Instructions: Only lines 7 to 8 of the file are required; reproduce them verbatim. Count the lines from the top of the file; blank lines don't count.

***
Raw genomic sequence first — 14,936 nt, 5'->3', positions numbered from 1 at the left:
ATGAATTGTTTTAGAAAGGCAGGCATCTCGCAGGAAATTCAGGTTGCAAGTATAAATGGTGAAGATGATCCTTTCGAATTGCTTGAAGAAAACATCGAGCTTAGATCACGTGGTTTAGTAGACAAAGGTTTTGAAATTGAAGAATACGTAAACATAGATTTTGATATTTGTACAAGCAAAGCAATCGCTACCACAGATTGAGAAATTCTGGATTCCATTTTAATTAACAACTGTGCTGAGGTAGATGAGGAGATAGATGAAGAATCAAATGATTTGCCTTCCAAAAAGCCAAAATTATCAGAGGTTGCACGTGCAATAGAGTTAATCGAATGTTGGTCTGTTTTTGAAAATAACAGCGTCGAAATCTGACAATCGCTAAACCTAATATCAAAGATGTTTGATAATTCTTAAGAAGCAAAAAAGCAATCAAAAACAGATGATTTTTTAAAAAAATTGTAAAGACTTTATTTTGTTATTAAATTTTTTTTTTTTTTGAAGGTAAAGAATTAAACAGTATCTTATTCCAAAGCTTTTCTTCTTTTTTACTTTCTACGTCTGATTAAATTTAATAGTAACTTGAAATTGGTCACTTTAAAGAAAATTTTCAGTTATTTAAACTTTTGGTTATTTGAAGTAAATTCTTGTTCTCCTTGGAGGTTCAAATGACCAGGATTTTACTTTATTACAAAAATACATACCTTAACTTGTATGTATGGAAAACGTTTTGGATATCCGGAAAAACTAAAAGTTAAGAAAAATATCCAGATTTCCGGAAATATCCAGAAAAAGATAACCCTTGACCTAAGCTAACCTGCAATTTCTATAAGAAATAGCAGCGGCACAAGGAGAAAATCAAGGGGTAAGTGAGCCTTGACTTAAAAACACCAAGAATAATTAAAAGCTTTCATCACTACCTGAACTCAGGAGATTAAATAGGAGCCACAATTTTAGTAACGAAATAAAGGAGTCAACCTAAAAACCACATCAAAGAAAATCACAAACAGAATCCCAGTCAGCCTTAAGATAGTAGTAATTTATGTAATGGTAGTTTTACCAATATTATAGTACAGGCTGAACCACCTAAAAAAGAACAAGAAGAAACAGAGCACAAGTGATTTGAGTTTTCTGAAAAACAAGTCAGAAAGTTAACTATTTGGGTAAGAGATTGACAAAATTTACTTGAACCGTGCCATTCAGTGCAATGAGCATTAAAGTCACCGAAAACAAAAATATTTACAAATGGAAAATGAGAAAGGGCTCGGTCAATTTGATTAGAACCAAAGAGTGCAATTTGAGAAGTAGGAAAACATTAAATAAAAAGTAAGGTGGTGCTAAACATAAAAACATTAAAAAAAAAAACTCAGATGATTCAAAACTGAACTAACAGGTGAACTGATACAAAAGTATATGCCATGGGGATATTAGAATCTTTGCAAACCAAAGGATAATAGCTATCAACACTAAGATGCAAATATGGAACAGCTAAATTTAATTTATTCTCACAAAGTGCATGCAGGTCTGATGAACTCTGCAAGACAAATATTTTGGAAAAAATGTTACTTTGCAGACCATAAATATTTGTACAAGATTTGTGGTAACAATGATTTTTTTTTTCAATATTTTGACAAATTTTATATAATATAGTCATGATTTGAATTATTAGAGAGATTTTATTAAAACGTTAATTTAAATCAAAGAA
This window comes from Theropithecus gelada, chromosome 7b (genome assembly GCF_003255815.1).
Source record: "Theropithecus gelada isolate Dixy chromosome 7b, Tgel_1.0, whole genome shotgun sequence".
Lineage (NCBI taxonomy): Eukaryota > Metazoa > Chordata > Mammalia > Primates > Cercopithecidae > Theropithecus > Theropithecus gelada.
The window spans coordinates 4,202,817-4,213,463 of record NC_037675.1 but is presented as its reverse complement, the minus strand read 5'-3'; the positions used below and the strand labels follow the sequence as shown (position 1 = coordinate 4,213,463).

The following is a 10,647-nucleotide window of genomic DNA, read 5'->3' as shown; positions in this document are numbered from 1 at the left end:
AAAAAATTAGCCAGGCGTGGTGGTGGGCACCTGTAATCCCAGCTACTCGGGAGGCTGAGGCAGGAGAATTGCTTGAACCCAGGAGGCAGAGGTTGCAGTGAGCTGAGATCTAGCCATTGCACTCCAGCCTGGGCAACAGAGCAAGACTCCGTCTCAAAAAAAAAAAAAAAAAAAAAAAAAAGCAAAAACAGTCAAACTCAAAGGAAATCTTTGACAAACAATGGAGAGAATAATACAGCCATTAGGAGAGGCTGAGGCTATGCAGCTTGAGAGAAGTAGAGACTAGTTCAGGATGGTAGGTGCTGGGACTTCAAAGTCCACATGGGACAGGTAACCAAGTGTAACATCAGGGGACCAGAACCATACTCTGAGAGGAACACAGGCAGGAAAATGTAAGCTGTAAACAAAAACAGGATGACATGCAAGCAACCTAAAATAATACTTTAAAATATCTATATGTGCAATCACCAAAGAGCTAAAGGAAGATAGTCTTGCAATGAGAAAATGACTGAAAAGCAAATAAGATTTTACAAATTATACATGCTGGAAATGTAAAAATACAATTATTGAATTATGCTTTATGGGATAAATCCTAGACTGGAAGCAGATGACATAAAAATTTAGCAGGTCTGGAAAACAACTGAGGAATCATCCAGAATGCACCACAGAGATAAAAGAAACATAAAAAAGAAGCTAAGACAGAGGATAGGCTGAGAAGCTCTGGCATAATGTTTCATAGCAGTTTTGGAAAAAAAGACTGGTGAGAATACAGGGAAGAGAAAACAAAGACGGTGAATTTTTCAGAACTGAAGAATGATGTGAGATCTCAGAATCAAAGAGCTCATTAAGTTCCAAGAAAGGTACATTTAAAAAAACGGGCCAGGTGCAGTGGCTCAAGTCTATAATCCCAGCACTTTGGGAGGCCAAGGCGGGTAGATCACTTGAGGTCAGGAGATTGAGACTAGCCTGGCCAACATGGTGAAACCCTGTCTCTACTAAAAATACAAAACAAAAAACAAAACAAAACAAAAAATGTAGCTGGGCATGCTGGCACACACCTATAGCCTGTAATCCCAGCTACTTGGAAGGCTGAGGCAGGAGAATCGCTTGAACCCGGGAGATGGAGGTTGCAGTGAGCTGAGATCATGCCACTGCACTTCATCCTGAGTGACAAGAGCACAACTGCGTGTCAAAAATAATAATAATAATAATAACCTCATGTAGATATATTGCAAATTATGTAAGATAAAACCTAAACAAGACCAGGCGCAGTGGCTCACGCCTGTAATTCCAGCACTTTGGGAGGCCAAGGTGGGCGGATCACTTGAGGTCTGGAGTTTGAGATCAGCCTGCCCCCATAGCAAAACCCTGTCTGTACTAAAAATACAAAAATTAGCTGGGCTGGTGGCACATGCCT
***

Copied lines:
The following is a 10,647-nucleotide window of genomic DNA, read 5'->3' as shown; positions in this document are numbered from 1 at the left end:
AAAAAATTAGCCAGGCGTGGTGGTGGGCACCTGTAATCCCAGCTACTCGGGAGGCTGAGGCAGGAGAATTGCTTGAACCCAGGAGGCAGAGGTTGCAGTGAGCTGAGATCTAGCCATTGCACTCCAGCCTGGGCAACAGAGCAAGACTCCGTCTCAAAAAAAAAAAAAAAAAAAAAAAAAAGCAAAAACAGTCAAACTCAAAGGAAATCTTTGACAAACAATGGAGAGAATAATACAGCCATTAGGAGAGGCTGAGGCTATGCAGCTTGAGAGAAGTAGAGACTAGTTCAGGATGGTAGGTGCTGGGACTTCAAAGTCCACATGGGACAGGTAACCAAGTGTAACATCAGGGGACCAGAACCATACTCTGAGAGGAACACAGGCAGGAAAATGTAAGCTGTAAACAAAAACAGGATGACATGCAAGCAACCTAAAATAATACTTTAAAATATCTATATGTGCAATCACCAAAGAGCTAAAGGAAGATAGTCTTGCAATGAGAAAATGACTGAAAAGCAAATAAGATTTTACAAATTATACATGCTGGAAATGTAAAAATACAATTATTGAATTATGCTTTATGGGATAAATCCTAGACTGGAAGCAGATGACATAAAAATTTAGCAGGTCTGGAAAACAACTGAGGAATCATCCAGAATGCACCACAGAGATAAAAGAAACATAAAAAAGAAGCTAAGACAGAGGATAGGCTGAGAAGCTCTGGCATAATGTTTCATAGCAGTTTTGGAAAAAAAGACTGGTGAGAATACAGGGAAGAGAAAACAAAGACGGTGAATTTTTCAGAACTGAAGAATGATGTGAGATCTCAGAATCAAAGAGCTCATTAAGTTCCAAGAAAGGTACATTTAAAAAAACGGGCCAGGTGCAGTGGCTCAAGTCTATAATCCCAGCACTTTGGGAGGCCAAGGCGGGTAGATCACTTGAGGTCAGGAGATTGAGACTAGCCTGGCCAACATGGTGAAACCCTGTCTCTACTAAAAATACAAAACAAAAAACAAAACAAAACAAAAAATGTAGCTGGGCATGCTGGCACACACCTATAGCCTGTAATCCCAGCTACTTGGAAGGCTGAGGCAGGAGAATCGCTTGAACCCGGGAGATGGAGGTTGCAGTGAGCTGAGATCATGCCACTGCACTTCATCCTGAGTGACAAGAGCACAACTGCGTGTCAAAAATAATAATAATAATAATAACCTCATGTAGATATATTGCAAATTATGTAAGATAAAACCTAAACAAGACCAGGCGCAGTGGCTCACGCCTGTAATTCCAGCACTTTGGGAGGCCAAGGTGGGCGGATCACTTGAGGTCTGGAGTTTGAGATCAGCCTGCCCCCATAGCAAAACCCTGTCTGTACTAAAAATACAAAAATTAGCTGGGCTGGTGGCACATGCCT